lucasart wrote:So this "Counter Move Heuristic" basically gives us a third killer move. I wonder if the killers can be removed in the presence of a good History table and Coutner Move Heuristic. First thing I'll try if it works, is to remove the second killer and see what happens.
It was a nice improvement when I added it to Jazz ages ago, but not huge; not sure what it's worth now (there have been quite a few changes).

The idea is at least partly redundant with history (which I don't have in the traditional sense) and killers, but I don't think it can replace killers outright.
It helps to "transpose" killers from one part of the tree to another part. Once the move produces a cut-off it becomes a killer (for that depth) and it's no longer relevant that it's also a "counter move"...
Bear in mind that I also consider the killers from 2 plies earlier in the tree, if you don't do that the counter move may help more.

I got best results from storing "counter moves" well below the killers, but ahead of other quiet moves. They're currently about as far down as they can be without triggering reductions, so maybe the real win does indeed come from not reducing these moves, I haven't tried that.

I've also tried two variations: "combination moves" and "good captures". "Combination moves" are indexed the same way as counter moves, but using your own last move. This didn't actually help in any way. "Good captures" are more like killers (indexed by ply), except that they are captures with negative SEE ("unexpected good captures" may be more accurate). Again an idea that I didn't get to work in practice, but perhaps just flagging them as "don't reduce me" would work better...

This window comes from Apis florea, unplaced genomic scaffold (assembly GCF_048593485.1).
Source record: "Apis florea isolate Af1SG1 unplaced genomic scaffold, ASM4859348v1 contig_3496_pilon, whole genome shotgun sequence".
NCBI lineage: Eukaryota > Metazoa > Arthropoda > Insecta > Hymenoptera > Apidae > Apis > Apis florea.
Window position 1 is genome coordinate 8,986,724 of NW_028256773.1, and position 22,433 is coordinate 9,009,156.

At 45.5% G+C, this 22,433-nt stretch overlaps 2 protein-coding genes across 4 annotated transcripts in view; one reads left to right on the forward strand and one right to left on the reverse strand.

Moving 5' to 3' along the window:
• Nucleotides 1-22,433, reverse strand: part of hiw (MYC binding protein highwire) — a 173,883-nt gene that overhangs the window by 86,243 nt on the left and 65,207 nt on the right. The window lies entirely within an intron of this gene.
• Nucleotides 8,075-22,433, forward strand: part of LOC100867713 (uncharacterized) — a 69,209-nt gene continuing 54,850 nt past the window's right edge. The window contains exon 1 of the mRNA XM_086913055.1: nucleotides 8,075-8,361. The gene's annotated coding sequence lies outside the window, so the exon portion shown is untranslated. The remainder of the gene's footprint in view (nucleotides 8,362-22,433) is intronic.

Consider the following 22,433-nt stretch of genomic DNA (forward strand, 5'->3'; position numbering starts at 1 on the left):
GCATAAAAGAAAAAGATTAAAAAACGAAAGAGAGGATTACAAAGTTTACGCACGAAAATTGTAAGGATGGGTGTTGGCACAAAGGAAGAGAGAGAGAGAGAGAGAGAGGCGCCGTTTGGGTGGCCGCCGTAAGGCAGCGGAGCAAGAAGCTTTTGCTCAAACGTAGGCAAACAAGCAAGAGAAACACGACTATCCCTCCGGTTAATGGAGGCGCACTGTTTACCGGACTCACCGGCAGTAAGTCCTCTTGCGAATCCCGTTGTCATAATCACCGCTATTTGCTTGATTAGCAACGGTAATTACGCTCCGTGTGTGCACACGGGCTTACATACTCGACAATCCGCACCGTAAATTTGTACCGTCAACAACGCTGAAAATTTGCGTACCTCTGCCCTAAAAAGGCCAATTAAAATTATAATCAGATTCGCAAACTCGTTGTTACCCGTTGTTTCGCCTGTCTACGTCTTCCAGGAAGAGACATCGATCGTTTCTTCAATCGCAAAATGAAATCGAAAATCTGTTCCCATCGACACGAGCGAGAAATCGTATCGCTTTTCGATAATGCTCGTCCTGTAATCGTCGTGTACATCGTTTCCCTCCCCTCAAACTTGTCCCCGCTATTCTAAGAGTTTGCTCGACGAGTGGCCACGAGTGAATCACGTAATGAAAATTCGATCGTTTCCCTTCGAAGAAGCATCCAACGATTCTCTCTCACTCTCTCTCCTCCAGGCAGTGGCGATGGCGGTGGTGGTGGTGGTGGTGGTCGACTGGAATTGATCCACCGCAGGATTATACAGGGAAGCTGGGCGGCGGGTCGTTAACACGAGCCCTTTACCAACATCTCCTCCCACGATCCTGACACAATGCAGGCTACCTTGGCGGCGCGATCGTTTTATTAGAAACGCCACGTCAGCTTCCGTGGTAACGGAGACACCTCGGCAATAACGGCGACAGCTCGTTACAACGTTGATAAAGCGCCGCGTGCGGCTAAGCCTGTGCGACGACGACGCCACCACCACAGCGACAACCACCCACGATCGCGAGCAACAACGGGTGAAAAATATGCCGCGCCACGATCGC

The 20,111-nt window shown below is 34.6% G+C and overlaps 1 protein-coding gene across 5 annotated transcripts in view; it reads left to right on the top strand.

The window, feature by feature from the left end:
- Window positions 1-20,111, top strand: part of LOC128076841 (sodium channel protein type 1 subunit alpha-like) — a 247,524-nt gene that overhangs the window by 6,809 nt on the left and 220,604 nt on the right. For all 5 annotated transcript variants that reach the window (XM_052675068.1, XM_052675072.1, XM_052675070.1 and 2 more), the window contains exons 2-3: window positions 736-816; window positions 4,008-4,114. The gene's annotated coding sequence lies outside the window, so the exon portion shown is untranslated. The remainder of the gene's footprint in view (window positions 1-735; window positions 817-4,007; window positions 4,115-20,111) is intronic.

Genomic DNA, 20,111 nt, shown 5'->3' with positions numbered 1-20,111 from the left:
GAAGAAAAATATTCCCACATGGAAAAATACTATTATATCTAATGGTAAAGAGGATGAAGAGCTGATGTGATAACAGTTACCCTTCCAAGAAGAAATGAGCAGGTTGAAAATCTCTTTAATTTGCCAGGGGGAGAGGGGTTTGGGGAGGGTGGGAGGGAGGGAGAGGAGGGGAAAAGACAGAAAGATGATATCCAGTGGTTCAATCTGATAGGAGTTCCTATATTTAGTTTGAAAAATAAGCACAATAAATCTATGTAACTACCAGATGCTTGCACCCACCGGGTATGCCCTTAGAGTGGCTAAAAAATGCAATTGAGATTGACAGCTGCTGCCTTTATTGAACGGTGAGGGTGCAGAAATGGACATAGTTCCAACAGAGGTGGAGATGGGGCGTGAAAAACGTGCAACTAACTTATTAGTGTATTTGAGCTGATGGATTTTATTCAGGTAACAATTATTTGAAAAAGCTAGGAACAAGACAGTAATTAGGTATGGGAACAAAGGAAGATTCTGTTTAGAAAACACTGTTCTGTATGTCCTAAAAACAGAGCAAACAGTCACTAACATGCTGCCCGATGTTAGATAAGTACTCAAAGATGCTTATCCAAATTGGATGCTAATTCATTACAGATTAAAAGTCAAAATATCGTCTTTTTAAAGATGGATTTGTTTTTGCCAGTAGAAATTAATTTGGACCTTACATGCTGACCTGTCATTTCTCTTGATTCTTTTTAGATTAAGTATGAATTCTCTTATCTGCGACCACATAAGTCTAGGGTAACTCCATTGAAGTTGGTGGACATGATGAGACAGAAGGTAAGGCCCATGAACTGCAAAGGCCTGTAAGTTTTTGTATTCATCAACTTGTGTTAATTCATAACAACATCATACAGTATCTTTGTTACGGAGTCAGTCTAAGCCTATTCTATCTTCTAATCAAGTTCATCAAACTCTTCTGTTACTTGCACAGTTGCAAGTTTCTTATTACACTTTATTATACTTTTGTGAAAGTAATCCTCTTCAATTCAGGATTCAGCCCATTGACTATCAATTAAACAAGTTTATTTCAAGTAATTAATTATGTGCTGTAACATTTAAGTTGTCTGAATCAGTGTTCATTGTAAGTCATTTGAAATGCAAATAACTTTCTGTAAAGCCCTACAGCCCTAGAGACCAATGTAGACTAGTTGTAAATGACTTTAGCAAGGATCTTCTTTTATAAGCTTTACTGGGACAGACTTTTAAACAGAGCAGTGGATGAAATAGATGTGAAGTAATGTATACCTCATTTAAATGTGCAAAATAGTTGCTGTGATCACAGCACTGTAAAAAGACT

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Re: History pruning / move ordering question

Post by Evert » Mon May 13, 2013 12:50 pm

Don wrote: There is no third killer. But that doesn't mean that should not be tried and what I do is not necessarily the best.
I found having a third killer slot to be slightly better in Jazz, but it's never going to be a huge win...

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Don
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Re: History pruning / move ordering question

Post by Don » Mon May 13, 2013 12:52 pm

Evert wrote:
Don wrote: There is no third killer. But that doesn't mean that should not be tried and what I do is not necessarily the best.
I found having a third killer slot to be slightly better in Jazz, but it's never going to be a huge win...
This is the least interesting usage of the refutation move anyway and if that was the only thing it was used for it would not be worth the implementation overhead and extra code complexity.

It's far more useful in pruning and LMR decisions, at least for Komodo.
Capital punishment would be more effective as a preventive measure if it were administered prior to the crime.

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lucasart
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Re: History pruning / move ordering question

Post by lucasart » Mon May 13, 2013 1:59 pm

Don wrote:
Evert wrote:
Don wrote: There is no third killer. But that doesn't mean that should not be tried and what I do is not necessarily the best.
I found having a third killer slot to be slightly better in Jazz, but it's never going to be a huge win...
This is the least interesting usage of the refutation move anyway and if that was the only thing it was used for it would not be worth the implementation overhead and extra code complexity.

It's far more useful in pruning and LMR decisions, at least for Komodo.
Well if you also do not reduce the third killer... It gets used both to improve move ordering and to prevent LMR accidents. Besides, good move ordering and preventing LMR accidents is already partially redundant since LMR reduces more and more as moves are late.

Anyway, there are many variations of the idea to test, and it's very possible that what works best for Komodo is not what works best for Jazz, Stockfish or DiscoCheck. For now I'll try things one at a time:
- use it as a third killer for move ordering
- use it as an LMR veto
- remove the 2nd killer and use the refutation move in its stead (for ordering and as LMR veto)
- try other variations like fsq/tsq instead of piece/tsq. perhaps even your piece/fsq/tsq.